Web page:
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Project Profile: Indianapolis Cultural Trail, Indianapolis, Indiana

Image render.

The South Street expansion will improve access in a stretch of downtown Indianapolis that includes Lucas Oil Stadium, the Indiana Convention Center, and a growing residential hub anchored by CityWay.

Source: Credit to Indianapolis Cultural Trail, Inc.

Project Name

Indianapolis Cultural Trail


Indianapolis, Indiana

Project Sponsor / Borrower

Indianapolis Cultural Trail, Inc.

Program Areas

Public-Private PartnershipProject FinanceValue Capture

Value Capture Techniques

Private Contribution & Tax Increment Financing


Pedestrian / Bicycle / Light Rail Transit


The Indianapolis Cultural Trail, an eight-mile trail that opened in 2013, connects the cultural districts of Massachusetts Avenue, Fountain Square, the Canal & White River State Park, Indiana Avenue, the Wholesale District, and Broad Ripple. Sitting on over 8,000 cubic yards of topsoil, the trail provides access from downtown to Broad Ripple Village and Carmel. It includes more than 80 bike racks and 9 public art projects. It was designed to enhance the art community in Indianapolis and connects every significant arts, cultural, heritage, sports, and entertainment venue.

The trail also includes gardens that are maintained according to various ecologically informed principles to provide downtown Indianapolis with green space, wildlife habitats, and protected pedestrian-focused corridors. The garden beds cover a total of five acres, include thousands of perennial plants and hundreds of shrubs, plus add 525 trees to the downtown landscape. Along the trail, events include food tours, walking and biking tours, and egg hunts. Through its “Everybody Rides” program, the Indiana Pacers Bikeshare program offers residents and visitors access to gold Pacers Bikeshare bikes. Its “Adaptive Bicycle” program provides bikes for people who are not comfortable with or have mobility challenges riding a traditional two-wheeled bicycle.

The trail was constructed with financial support from community donations and U.S. Department of Transportation funding through a Transportation Investment Generating Economic Recovery (TIGER) grant. It is managed by Indianapolis Cultural Trail, Inc., which works to maintain and continue the trail’s growth and improvement.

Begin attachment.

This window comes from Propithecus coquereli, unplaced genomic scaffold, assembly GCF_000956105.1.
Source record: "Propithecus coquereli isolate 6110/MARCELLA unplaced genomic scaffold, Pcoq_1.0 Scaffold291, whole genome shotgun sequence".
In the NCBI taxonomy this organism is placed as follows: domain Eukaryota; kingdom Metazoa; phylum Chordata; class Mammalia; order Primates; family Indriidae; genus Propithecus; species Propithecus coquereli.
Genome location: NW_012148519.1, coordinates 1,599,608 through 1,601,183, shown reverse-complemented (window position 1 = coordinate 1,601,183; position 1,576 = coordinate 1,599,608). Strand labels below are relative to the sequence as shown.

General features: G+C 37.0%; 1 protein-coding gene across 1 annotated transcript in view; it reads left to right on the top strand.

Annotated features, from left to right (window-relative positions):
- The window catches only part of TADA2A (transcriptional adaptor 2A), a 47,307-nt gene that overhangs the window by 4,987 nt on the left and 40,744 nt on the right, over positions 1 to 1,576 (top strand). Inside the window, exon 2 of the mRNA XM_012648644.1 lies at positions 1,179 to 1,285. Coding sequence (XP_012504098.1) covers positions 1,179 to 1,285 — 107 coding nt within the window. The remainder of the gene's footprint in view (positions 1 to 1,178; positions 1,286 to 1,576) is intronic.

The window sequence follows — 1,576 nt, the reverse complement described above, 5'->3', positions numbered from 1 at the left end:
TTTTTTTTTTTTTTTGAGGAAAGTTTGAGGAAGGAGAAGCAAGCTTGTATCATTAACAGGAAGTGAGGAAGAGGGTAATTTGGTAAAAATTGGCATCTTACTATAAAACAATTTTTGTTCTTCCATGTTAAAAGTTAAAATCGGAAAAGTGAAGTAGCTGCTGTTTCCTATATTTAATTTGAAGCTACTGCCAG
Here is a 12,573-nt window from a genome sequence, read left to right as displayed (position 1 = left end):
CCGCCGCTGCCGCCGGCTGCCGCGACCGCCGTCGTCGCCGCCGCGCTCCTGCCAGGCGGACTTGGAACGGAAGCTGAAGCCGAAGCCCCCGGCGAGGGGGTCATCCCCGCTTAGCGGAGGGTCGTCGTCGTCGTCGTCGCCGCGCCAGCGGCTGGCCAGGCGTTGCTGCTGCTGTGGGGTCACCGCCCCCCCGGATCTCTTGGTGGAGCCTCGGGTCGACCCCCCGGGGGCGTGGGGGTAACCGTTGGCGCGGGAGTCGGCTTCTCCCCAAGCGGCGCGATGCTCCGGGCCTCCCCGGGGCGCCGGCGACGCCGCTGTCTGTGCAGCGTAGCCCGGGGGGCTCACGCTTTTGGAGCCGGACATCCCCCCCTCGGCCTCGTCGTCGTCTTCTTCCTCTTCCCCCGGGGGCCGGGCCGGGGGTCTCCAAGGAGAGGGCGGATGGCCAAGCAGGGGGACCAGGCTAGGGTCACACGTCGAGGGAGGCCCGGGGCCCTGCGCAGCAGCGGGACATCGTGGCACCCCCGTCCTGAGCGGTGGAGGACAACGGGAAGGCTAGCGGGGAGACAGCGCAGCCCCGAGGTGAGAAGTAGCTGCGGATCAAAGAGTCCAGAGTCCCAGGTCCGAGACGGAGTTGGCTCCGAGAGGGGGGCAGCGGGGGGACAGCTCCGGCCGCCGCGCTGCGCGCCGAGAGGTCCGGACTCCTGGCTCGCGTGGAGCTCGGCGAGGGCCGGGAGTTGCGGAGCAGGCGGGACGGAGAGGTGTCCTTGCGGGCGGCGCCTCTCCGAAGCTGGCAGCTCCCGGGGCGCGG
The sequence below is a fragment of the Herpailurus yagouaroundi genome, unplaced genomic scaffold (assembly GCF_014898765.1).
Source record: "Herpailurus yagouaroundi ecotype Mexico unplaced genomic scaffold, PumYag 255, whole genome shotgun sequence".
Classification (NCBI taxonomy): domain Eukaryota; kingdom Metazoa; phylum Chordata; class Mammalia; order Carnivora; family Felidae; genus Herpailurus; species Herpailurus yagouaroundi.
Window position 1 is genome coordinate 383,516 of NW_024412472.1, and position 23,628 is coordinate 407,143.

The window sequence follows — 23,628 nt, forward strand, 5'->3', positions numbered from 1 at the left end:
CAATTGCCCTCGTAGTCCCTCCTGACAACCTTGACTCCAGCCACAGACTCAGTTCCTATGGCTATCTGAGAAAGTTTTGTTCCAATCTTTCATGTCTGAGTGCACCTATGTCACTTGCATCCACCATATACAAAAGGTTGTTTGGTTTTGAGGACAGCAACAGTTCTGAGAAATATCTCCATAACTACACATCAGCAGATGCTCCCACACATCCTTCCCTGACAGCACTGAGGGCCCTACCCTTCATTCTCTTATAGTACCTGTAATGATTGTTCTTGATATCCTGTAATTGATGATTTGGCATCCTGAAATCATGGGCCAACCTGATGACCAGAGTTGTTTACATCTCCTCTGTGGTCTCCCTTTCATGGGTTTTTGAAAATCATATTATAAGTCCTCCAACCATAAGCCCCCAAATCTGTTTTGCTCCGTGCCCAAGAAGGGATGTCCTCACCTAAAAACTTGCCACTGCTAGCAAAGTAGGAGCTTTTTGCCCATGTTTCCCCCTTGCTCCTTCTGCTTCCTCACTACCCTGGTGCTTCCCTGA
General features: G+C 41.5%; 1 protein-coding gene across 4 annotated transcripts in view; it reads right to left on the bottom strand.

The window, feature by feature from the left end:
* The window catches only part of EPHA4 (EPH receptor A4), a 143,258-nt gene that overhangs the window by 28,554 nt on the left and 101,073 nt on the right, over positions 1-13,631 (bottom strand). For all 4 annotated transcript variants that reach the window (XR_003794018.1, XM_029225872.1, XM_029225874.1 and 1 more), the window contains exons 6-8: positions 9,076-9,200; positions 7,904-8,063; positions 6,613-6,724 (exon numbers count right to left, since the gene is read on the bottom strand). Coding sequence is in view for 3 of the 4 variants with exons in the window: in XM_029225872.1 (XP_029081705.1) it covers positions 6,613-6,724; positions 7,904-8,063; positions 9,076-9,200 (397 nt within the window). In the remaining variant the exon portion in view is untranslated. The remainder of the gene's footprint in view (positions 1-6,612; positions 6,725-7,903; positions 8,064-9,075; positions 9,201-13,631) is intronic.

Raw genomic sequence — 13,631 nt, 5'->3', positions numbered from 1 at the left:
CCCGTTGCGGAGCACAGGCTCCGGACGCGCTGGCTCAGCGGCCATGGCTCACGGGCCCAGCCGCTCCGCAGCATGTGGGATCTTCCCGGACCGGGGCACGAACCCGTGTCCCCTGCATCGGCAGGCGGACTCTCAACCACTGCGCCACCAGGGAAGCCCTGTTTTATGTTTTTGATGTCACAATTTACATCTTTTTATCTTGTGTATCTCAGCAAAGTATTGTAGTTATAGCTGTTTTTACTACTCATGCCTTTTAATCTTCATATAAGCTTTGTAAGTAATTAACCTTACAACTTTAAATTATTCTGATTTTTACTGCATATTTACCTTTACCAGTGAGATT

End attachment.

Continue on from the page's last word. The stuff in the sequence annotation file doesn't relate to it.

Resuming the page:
Current expansion projects include adding new stretches to the trail’s internationally recognized linear park and urban bike and pedestrian path. The two-mile expansions will further connect neighborhoods and will contain botanical gardens and a public art program. They will also close gaps on the northwest and south sides of the trail. The South Street expansion will span from Capitol Avenue to New Jersey Street, while the Indiana Avenue expansion will continue in front of the Madam Walker Legacy Center and up to 10th Street. The Indianapolis Cultural Trail expansion projects are expected to be completed by 2022.


Initial Trail: $63 million
Expansion: Estimated $30 million

Funding Sources

Initial Trail

  • $27.5M in private and philanthropic support, raised by the Central Indiana Community Foundation (CICF)
  • $35.5M from Federal transportation grants


  • Lilly Endowment, Inc.: $20M
  • City of Indianapolis: $5M (from the city's downtown tax-increment-financing district)
  • Anthem Foundation: $1M
  • Additional funding forthcoming
Project Delivery / Contract Method


Private Partner
  • Eugene and Marilyn Glick
  • Herbert Simon Family Foundation
Project Advisors / Consultants
  • Central Indiana Community Foundation
  • City of Indianapolis
  • Rundell Ernstberger Associates
  • R.W. Armstrong


Duration / Status

The initial Trail raised $4 million from 2003-2004 for preliminary design studies and concepts. After further private and public contributions, the Trail’s ground-breaking took place in 2007 and in May 2013, the construction was completed, and the official grand opening occurred.

The expansion’s design process is scheduled for completion in 2020, with construction ending in 2022.

Financial Status / Financial Performance

Indianapolis philanthropists Eugene and Marilyn Glick committed $15M as a lead gift for the initial Trail, and the U.S. Department of Transportation awarded the Trail with a $20.5 million grant through its TIGER grant.

Lilly Endowment, Inc., City of Indianapolis, and the Anthem Foundation have committed a combined $26 million toward the Trail expansion. Construction will only begin after all funding estimated for the project is collected.

  • Adaptive bikes program is designed for those who are not comfortable riding a traditional two-wheeled bicycle or have mobility challenges that make it difficult to ride a two-wheeled bicycle.
  • Art pieces along the Trail must adhere to principles that support innovation, promote connectivity, and more.
  • The 25,000 ft2 worth of rain gardens adjacent to the Trail filter 4 million gallons of water per year, helping protect the White River watershed.
  • The Trail embraces new forms of horticultural management by employing ecological gardening principles and techniques that conserves water, reduce synthetic chemicals, and more while reducing labor, materials, and costs.
Related Links / Articles

Sarah Frey
Development and Marketing Manager
(317) 672-7628

Rebecca Knoop
Finance Manager
(317) 672-7631

Image of trail.

There are over five acres of perennial plants, shrubs, and over 500 trees along the Indianapolis Cultural Trail.

Sources: Credit to Indianapolis Cultural Trail, Inc.

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